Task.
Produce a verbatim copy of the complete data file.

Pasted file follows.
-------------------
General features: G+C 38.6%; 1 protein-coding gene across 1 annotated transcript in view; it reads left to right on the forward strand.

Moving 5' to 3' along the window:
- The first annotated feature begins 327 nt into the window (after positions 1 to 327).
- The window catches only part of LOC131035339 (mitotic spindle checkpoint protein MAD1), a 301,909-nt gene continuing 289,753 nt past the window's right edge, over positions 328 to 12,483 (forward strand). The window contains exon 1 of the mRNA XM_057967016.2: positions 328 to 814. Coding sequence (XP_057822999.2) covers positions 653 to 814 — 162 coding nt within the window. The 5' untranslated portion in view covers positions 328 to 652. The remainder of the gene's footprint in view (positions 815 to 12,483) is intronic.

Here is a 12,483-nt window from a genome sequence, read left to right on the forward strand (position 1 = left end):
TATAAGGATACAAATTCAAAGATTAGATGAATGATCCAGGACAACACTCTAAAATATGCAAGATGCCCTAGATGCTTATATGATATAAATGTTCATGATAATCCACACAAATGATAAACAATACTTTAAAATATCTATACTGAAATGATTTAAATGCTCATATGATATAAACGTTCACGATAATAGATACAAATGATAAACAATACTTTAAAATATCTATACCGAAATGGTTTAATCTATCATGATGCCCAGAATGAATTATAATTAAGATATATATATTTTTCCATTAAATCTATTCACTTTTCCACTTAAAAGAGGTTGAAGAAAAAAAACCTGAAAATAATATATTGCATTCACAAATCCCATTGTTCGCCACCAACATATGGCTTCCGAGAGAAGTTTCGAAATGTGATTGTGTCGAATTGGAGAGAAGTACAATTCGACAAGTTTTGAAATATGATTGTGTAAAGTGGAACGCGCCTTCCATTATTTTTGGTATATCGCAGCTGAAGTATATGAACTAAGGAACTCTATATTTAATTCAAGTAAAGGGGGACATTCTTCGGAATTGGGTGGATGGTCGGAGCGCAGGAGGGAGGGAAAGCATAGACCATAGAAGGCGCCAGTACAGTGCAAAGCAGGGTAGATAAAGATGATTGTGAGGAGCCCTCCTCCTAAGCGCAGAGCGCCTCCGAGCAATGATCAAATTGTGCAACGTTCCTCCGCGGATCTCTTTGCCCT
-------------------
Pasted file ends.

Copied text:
General features: G+C 38.6%; 1 protein-coding gene across 1 annotated transcript in view; it reads left to right on the forward strand.

Moving 5' to 3' along the window:
- The first annotated feature begins 327 nt into the window (after positions 1 to 327).
- The window catches only part of LOC131035339 (mitotic spindle checkpoint protein MAD1), a 301,909-nt gene continuing 289,753 nt past the window's right edge, over positions 328 to 12,483 (forward strand). The window contains exon 1 of the mRNA XM_057967016.2: positions 328 to 814. Coding sequence (XP_057822999.2) covers positions 653 to 814 — 162 coding nt within the window. The 5' untranslated portion in view covers positions 328 to 652. The remainder of the gene's footprint in view (positions 815 to 12,483) is intronic.

Here is a 12,483-nt window from a genome sequence, read left to right on the forward strand (position 1 = left end):
TATAAGGATACAAATTCAAAGATTAGATGAATGATCCAGGACAACACTCTAAAATATGCAAGATGCCCTAGATGCTTATATGATATAAATGTTCATGATAATCCACACAAATGATAAACAATACTTTAAAATATCTATACTGAAATGATTTAAATGCTCATATGATATAAACGTTCACGATAATAGATACAAATGATAAACAATACTTTAAAATATCTATACCGAAATGGTTTAATCTATCATGATGCCCAGAATGAATTATAATTAAGATATATATATTTTTCCATTAAATCTATTCACTTTTCCACTTAAAAGAGGTTGAAGAAAAAAAACCTGAAAATAATATATTGCATTCACAAATCCCATTGTTCGCCACCAACATATGGCTTCCGAGAGAAGTTTCGAAATGTGATTGTGTCGAATTGGAGAGAAGTACAATTCGACAAGTTTTGAAATATGATTGTGTAAAGTGGAACGCGCCTTCCATTATTTTTGGTATATCGCAGCTGAAGTATATGAACTAAGGAACTCTATATTTAATTCAAGTAAAGGGGGACATTCTTCGGAATTGGGTGGATGGTCGGAGCGCAGGAGGGAGGGAAAGCATAGACCATAGAAGGCGCCAGTACAGTGCAAAGCAGGGTAGATAAAGATGATTGTGAGGAGCCCTCCTCCTAAGCGCAGAGCGCCTCCGAGCAATGATCAAATTGTGCAACGTTCCTCCGCGGATCTCTTTGCCCT